The Role of Surgery in Metastatic Gastrointestinal Stromal Tumors.

Current treatment options in oncology(2016)

引用 0|浏览7
Gastrointestinal stromal tumors (GISTs) are the most common sarcomas and mesenchymal neoplasms of the gastrointestinal tract. Macroscopically complete (R0/R1) resection is the standard treatment for localized resectable GIST with adjuvant imatinib therapy recommended for patients with intermediate or high-risk disease. In patients with advanced unresectable or metastatic GIST, imatinib has significantly improved outcomes. However, while most patients achieve partial response (PR) or stable disease (SD) on imatinib (with maximal response typically seen by 6 months on treatment), approximately half will develop secondary resistance by 2 years. Available data suggest that cytoreductive surgery may be considered in patients with metastatic GIST who respond to imatinib, particularly if a R0/R1 resection is achieved. The benefit of surgery in patients with focal tumor progression on imatinib is unclear, but may be considered. Patients with multifocal progression undergoing surgery generally have poor outcomes. Thus, surgery should be considered in patients with metastatic GIST whose disease responds to imatinib with a goal of performing R0/R1 resection. Optimal timing of surgery is unclear but should be considered between 6 months and 2 years after starting imatinib. Although surgery in patients with metastatic GIST treated with sunitinib is feasible, incomplete resections are common, complication rates are high, and survival benefit is unclear. Therefore, a careful multidisciplinary consultation is required to determine optimal treatment options on a case-by-case basis. Finally, patients with metastatic GIST should resume tyrosine kinase inhibitor treatment postoperatively.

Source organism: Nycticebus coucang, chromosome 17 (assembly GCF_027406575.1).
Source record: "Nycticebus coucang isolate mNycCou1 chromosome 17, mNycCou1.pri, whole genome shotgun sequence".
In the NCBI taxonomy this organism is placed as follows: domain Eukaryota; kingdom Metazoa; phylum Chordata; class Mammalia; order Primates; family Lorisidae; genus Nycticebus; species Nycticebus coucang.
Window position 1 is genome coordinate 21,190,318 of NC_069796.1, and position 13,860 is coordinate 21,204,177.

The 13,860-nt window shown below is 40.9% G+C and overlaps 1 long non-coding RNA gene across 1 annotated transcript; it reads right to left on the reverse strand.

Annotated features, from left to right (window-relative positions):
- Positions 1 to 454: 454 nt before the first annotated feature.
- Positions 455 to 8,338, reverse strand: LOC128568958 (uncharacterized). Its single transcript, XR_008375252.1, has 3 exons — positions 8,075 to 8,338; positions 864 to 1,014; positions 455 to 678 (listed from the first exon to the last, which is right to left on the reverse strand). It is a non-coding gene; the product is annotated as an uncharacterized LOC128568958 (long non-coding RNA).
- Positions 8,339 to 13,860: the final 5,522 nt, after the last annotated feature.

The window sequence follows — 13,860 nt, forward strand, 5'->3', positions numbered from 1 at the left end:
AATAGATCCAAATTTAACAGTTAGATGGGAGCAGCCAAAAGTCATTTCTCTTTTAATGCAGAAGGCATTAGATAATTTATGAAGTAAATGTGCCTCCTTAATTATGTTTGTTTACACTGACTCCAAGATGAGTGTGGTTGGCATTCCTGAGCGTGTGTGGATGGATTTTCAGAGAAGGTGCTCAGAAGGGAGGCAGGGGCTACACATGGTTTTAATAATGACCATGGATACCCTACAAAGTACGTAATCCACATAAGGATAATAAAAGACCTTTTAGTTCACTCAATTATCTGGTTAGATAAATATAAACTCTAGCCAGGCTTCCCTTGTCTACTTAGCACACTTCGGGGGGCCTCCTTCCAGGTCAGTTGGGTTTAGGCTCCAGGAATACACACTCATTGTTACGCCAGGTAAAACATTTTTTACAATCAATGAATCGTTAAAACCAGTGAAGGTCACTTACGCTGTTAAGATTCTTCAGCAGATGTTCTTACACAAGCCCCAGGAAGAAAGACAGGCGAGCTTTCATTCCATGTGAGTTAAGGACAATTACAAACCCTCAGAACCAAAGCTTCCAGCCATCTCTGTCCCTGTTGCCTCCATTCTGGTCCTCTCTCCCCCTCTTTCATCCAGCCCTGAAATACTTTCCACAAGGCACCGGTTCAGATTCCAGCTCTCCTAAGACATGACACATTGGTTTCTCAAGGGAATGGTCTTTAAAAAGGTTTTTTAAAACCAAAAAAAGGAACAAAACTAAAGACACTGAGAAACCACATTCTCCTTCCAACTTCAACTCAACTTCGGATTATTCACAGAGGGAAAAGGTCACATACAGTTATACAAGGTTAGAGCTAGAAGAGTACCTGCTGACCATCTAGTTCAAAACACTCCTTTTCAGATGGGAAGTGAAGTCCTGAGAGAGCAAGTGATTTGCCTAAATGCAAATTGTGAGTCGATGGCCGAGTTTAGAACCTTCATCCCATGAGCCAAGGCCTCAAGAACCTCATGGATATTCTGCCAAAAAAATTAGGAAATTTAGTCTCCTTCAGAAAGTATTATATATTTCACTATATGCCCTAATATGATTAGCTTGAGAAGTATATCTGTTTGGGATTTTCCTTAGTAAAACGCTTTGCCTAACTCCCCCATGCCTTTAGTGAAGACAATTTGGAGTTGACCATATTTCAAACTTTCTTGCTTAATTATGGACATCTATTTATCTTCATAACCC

Cytoreduction,Debulking,GIST,Gastrointestinal stromal tumor,Imatinib,Metastasectomy,Metastatic,Regorafenib,Sunitinib,Surgery,Tyrosine kinase inhibitor
AI 理解论文
您的评分 :